But, he goes on, “I think of Phil Hoffman as a movie star—he’s amazing, he’s got an Oscar, you know?” Like Hoffman, Rockwell has that rare talent of so possessing a character you cannot even fathom another actor in the role. How does he do it? “I think there’s probably 30 actors who couldda played the part, you know, or maybe five, you never know. Everybody’s got some weird thing that they do—Chris Walken or Chris Cooper, or Phil. Everybody’s got some sorta stamp they put on it.” Whether it is an actor’s superstition or willful naiveté, Rockwell claims to have no grasp on his own ‘stamp,’ but offers to venture a guess. “I like to go for it, you know. I don’t like to pussyfoot around, don’t like to half-step, so to speak. Maybe that’s my MO.”
Actor/director Clark Gregg, when explaining why he chose Rockwell to play the sex addict with a god complex in his adaptation of Chuck Palahniuk’s Choke, said that he had been so spellbound by a performance Rockwell gave in a play he couldn’t take his eyes off him—even though he too was in the show. Gregg cited Rockwell’s fearlessness and willingness to go all in and never repeat himself as reasons he cast him but Rockwell is quick to shirk the compliments. “I don’t know about that; I repeat myself a lot of the time,” he says, guiltily.
Rockwell’s fearlessness is displayed nowhere better than in Moon, a sci-fi mind-bender in which he is the only actor on screen the entire movie. What he describes as, “both a nightmare and a dream for an actor,” may be his most underappreciated performance to date. Rockwell plays several different manifestations of himself and, without giving anything away, breaks your heart, makes you laugh, and makes you shake your head in astonishment. “Yeah. Yeah, that was a blast,” he says, of the grassroots on-line Oscar campaign for his performance, which, though he doesn’t have a computer, he was made aware of.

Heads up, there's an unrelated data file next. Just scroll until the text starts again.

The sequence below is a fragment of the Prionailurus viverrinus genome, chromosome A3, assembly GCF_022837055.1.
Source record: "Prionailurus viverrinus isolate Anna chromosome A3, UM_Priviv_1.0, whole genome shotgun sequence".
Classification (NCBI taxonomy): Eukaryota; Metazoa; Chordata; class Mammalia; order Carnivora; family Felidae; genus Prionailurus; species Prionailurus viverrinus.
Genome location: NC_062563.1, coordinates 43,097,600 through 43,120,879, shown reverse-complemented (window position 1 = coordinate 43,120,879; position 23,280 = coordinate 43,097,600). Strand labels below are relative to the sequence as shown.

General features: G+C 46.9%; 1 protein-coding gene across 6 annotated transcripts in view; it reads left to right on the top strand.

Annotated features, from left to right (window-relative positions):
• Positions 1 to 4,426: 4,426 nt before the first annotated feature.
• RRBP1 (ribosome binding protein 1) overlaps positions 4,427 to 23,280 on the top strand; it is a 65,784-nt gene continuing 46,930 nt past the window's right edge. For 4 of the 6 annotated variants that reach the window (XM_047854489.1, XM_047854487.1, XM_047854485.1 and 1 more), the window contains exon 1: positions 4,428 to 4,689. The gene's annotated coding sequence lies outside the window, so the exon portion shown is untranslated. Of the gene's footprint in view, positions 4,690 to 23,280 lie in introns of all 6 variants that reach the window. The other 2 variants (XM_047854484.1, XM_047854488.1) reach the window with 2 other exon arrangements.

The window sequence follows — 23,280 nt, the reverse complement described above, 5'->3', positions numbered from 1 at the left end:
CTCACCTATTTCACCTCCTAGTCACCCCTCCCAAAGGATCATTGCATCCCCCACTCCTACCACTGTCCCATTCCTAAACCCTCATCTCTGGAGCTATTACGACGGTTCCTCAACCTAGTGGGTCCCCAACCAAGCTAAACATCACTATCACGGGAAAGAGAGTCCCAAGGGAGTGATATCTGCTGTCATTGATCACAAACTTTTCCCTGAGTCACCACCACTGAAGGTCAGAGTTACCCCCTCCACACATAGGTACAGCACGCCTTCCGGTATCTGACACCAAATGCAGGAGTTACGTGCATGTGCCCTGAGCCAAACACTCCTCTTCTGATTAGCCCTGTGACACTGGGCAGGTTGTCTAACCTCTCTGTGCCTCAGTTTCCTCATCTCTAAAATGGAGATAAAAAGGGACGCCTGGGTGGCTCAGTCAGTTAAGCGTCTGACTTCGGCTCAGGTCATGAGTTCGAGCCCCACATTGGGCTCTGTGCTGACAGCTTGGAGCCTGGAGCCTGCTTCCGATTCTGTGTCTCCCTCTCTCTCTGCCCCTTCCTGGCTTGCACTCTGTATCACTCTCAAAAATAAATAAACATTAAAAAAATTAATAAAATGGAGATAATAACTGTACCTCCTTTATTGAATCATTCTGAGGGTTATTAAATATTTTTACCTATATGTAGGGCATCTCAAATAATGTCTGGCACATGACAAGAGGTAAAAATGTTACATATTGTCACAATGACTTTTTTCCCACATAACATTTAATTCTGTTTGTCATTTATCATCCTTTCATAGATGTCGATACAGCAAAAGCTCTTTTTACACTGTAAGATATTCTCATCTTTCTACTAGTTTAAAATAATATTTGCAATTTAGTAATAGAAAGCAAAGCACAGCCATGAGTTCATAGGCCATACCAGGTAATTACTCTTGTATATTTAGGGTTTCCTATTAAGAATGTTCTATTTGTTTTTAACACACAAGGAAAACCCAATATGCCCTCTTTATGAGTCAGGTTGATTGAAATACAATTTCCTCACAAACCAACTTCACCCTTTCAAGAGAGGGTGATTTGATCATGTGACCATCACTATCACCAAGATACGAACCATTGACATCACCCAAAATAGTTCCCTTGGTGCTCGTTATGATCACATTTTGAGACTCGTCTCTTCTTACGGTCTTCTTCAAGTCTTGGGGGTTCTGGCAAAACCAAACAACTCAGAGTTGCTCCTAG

So now, ten years in as a top-flight star, with at least one performance (Confessions) criminally neglected by Oscar behind him, what does Rockwell feel he’s missing? “There’s all kinds of stuff. I just did a reading of Streetcar Named Desire. That’s a part I’d love to play. I’d love to play Hamlet. I’d also like to play Darth Vader and Han Solo but those parts have already been taken.”
But in the meantime he’s keeping a cool head. “I’d just like to play some juicy parts. I bought an apartment for my mother last year. I have a mortgage on a beautiful loft. I’d like to buy an apartment for my Dad. I’d like to do more theatre, more often. The last play I did was seven years ago. Even if it’s in like Cleveland I’d like to do theatre more often in conjunction with films. But that’s really it. I don’t really have a goal—I just wanna keep working and changing and growing as an artist and trying to become a better actor and stuff like that.”
Wherever it takes him, we’ll be watching.
Rockwell with co-star Christopher Walken in A Behanding in Spokane at the Shoenfeld in New York.